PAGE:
Rangachari Anand writes in the context of his experiences at Reefedge:
We are essentially a software company but do not sell our software directly to customers. Instead, it is packaged along with hardware in the form of an appliance. There are several reasons for taking this approach and they include:
For high-end applications, our software runs on a standard x86 platform but the hardware requirements are quite specific. For example, our software requires four Ethernet interfaces with each interface is used for a particular purpose. Now, a customer could potentially install our software on his own system but after installation, it would take some complex probing to identify the function of each interface. Instead by buying a box preinstalled with our system, they get a convenient, easy-to-use box with all the interfaces on the front panel with clear labels indicating their intended purpose. On the low-end, our software can run on diskless Geode based systems from vendors such as Soekris and SnapGear. However, simply getting the software installed on these boxes requires the use of PXE which is probably far beyond the ability of most average customers.
The biggest problems that we have faced with this approach are pretty much what you can expect:
Hardware and firmware quality is variable: A small but significant number of boxes have suffered hardware failure and have to be replaced. Since we sell the box, we are responsible for both hardware and software failures we have to keep spares available at all times. Numerous logistical problems with the hardware vendors, who are all located in Taiwan and China. We have to spend extra effort to ensure that the vendor preloads the software properly and tests the boxes before shipping. Hardware will change with time: One can not count on having exactly the same hardware and firmware (such as BIOS) available forever. In order to ensure hat our software continues to work on older shipped boxes, we need to maintain a sort of a “museum” of all the old equipment that we have shipped.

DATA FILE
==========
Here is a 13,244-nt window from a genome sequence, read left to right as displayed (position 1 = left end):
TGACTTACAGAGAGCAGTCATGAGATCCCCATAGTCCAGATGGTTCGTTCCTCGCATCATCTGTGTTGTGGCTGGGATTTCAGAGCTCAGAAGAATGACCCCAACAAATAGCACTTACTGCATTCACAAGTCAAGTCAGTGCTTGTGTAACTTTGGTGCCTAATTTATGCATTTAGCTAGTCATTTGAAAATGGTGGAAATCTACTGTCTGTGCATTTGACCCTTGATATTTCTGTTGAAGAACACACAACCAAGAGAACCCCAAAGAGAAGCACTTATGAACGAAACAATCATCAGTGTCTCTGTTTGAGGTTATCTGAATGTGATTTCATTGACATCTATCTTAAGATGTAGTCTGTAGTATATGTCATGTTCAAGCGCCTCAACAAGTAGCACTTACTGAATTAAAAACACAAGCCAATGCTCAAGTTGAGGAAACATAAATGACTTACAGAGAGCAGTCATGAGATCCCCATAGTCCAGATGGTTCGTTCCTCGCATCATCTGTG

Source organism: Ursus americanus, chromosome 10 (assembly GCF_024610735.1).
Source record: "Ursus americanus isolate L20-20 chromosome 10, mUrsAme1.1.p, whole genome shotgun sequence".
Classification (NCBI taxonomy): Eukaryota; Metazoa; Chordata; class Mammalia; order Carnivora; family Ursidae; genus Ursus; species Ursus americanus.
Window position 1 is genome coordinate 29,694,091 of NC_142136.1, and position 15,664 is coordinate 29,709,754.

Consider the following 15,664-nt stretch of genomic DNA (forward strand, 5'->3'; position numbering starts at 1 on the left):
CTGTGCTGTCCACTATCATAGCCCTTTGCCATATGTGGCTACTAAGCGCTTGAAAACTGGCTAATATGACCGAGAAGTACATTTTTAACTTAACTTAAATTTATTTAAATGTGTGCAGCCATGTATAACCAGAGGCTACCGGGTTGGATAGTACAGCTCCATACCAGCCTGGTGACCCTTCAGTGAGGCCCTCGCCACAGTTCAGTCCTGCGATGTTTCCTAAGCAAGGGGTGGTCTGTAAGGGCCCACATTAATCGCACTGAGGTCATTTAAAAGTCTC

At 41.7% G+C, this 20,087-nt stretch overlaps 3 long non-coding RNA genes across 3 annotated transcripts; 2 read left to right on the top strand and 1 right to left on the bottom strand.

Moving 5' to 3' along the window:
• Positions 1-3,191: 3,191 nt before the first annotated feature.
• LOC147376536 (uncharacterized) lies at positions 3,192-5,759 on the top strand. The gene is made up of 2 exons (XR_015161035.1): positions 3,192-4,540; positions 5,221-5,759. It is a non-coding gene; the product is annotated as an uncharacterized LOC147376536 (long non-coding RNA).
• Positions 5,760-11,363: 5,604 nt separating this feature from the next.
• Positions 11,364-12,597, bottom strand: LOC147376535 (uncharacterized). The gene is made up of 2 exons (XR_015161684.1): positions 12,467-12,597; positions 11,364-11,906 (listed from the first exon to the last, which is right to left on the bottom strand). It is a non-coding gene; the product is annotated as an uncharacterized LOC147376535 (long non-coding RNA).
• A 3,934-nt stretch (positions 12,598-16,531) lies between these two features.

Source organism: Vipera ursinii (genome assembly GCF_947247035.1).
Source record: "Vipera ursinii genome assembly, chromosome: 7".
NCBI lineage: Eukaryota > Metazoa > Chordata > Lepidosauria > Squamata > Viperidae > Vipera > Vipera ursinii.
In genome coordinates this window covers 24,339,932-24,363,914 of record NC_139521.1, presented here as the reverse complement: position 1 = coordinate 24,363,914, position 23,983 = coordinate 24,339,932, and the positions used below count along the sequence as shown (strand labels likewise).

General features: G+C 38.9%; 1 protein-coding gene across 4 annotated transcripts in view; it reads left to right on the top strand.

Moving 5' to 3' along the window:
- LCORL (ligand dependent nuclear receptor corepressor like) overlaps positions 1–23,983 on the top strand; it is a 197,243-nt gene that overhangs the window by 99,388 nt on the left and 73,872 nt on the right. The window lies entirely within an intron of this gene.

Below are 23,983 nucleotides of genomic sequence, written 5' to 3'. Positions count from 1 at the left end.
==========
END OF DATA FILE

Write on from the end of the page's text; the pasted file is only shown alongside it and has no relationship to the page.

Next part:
The initial configuration of our boxes is done with the help of a serial port on the front panel. Using some terminal emulation software such as TeraTerm, the administrator can access a command line interface that is used to configure IP parameters. After the initial configuration, all subsequent configuration is conducted over a web interface. Other appliance products sometimes include an LCD panel that can be used for the same purpose.
Network appliances usually do not include a CD ROM so they must be updated over the network. Getting software upgrades to work properly has been one of the main challenges that we have faced. In general, flash or disk must be structured into multiple partitions so that the live code does not have to be touched. The new version of the software is written into another partition and when properly installed, the box is changed to boot from the new code.
We have also been thinking of packaging our software solutions as an “edge appliance.” In India, one of the primary motivations is that IT managers tend to overpay for hardware and underpay (if at all!) for software.